Sivut kuvina

There is not now a rebel's sword unsheathed,
But peace puts forth her olive every where.
The manner how this action hath been borne,
Here, at more leisure, may your highness read;
With every course, in his particular.1

K. Hen. O Westmoreland, thou art a summer bird,

Which ever in the haunch of winter sings

The lifting up of day. Look! here's more news.

Enter HARCourt.

Har. From enemies Heaven keep your majesty; And, when they stand against you, may they fall As those that I am come to tell you of!

The earl Northumberland, and the lord Bardolph,
With a great power of English and of Scots,
Are by the sheriff of Yorkshire overthrown :
The manner and true order of the fight,
This packet, please it you, contains at large.
K. Hen. And wherefore should these good news
make me sick?

Will Fortune never come with both hands full,
But write her fair words still in foulest letters?
She either gives a stomach, and no food,-
Such are the poor, in health; or else a feast,
And takes away the stomach;-such are the rich,
That have abundance, and enjoy it not.

The detail contained in Prince John's letter.

I should rejoice now at this happy news;

And now my sight fails, and my brain is giddy.

O me! come near me; now I am much ill. [swoons. P. Hum. Comfort, your majesty!


O my royal father! West. My sovereign lord, cheer up yourself, look


War. Be patient, princes; you do know, these fits Are with his highness very ordinary.

Stand from him; give him air: he'll straight be well.

Cla. No, no; he cannot long hold out these


The incessant care and labor of his mind

Hath wrought the mure,1 that should confine it in, So thin, that life looks through, and will break out. P. Hum. The people fear me; for they do ob


Unfather'd heirs,3 and loathly birds of nature:
The seasons change their manners, as the year
Had found some months asleep, and leap'd them


Cla. The river hath thrice flow'd, no ebb be


And the old folk, time's doting chronicles,

Say, it did so, a little time before

That our great grandsire, Edward, sick'd and died.

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War. Speak lower, princes, for the king recovers. P. Hum. This apoplex will, certain, be his end. K. Hen. I pray you, take me up, and bear me hence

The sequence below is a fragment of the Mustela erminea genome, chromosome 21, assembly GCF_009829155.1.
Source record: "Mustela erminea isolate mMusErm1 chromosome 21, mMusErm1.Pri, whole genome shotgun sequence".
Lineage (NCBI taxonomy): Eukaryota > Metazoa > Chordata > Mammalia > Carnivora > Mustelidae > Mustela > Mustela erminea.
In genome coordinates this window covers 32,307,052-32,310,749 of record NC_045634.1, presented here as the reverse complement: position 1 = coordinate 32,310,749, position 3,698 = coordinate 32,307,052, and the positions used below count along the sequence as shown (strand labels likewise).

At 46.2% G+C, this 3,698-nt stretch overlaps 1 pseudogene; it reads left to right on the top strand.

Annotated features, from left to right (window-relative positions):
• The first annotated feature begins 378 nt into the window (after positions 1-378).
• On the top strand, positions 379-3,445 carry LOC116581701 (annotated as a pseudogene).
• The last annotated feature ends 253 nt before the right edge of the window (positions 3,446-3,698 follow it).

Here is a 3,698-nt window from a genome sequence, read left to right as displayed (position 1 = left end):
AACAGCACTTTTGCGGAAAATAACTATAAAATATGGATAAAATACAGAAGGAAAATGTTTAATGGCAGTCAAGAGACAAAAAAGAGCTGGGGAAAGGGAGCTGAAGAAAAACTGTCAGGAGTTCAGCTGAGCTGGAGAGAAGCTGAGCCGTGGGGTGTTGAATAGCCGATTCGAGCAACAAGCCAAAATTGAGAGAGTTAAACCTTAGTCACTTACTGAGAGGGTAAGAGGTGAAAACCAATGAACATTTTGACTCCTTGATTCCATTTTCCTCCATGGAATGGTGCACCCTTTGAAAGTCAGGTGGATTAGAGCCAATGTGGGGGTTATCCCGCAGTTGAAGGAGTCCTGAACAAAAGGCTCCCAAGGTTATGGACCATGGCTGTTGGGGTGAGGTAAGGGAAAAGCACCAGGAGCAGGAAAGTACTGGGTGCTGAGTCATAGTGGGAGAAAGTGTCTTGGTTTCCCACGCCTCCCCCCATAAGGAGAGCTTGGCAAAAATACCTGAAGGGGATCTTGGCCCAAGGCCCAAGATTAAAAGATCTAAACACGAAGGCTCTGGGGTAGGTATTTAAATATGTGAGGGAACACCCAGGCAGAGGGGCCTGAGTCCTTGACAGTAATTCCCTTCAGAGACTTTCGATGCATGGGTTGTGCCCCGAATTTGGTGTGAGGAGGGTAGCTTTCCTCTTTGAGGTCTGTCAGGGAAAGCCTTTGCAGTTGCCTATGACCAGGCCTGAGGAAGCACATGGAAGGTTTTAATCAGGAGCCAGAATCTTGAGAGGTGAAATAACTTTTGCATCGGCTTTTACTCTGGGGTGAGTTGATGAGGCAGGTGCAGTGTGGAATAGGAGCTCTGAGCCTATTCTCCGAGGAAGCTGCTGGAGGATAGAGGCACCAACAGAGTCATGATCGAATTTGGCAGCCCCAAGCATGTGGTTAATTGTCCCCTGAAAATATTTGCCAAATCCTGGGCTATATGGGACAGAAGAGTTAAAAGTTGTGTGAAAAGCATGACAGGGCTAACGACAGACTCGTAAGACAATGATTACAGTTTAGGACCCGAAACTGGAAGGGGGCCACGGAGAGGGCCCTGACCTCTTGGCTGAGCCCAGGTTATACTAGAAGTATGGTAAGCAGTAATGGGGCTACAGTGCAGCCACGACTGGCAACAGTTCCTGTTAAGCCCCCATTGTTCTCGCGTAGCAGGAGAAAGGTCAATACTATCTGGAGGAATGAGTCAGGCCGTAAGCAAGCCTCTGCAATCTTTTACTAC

Into some other chamber: softly, pray.

[they convey the King into an inner part of the room, and place him on a bed.

Let there be no noise made, my gentle friends;
Unless some dull 1 and favorable hand

Will whisper music to my weary spirit.

War. Call for the music in the other room.

K. Hen. Set me the crown upon my pillow


Cla. His eye is hollow, and he changes much.
War. Less noise, less noise.

P. Hen.


Who saw the duke of Clarence?

Cla. I am here, brother, full of heaviness.

P. Hen. How now! rain within doors, and none


How doth the king?

P. Hum. Exceeding ill.

P. Hen.

Tell it him.

Heard he the good news yet?

P. Hum. He alter'd much upon the hearing it.

P. Hen. If he be sick

With joy, he will recover without physic.

'Melancholy, soothing.

War. Not so much noise, my lords :-sweet

prince, speak low;

The king your father is disposed to sleep.

Cla. Let us withdraw into the other room.

War. Will 't please your grace to go along with us?


P. Hen. No; I will sit and watch here by the
[Exeunt all but Prince Henry.
Why doth the crown lie there upon his pillow,
Being so troublesome a bedfellow?

O polish'd perturbation! golden care!
That keep'st the ports of slumber open wide
To many a watchful night!-sleep with it now!
Yet not so sound, and half so deeply sweet,
As he, whose brow, with homely biggin bound,
Snores out the watch of night. O majesty!

When thou dost pinch thy bearer, thou dost sit
Like a rich armor worn in heat of day,
That scalds with safety. By his gates of breath
There lies a downy feather, which stirs not:
Did he suspire, that light and weightless down
Perforce must move. My gracious lord! my father!
This sleep is sound indeed; this is a sleep,

That from this golden rigol


hath divorced

So many English kings. Thy due, from me,

Is tears and heavy sorrows of the blood;
Which nature, love, and filial tenderness,
Shall, O dear father, pay thee plenteously:

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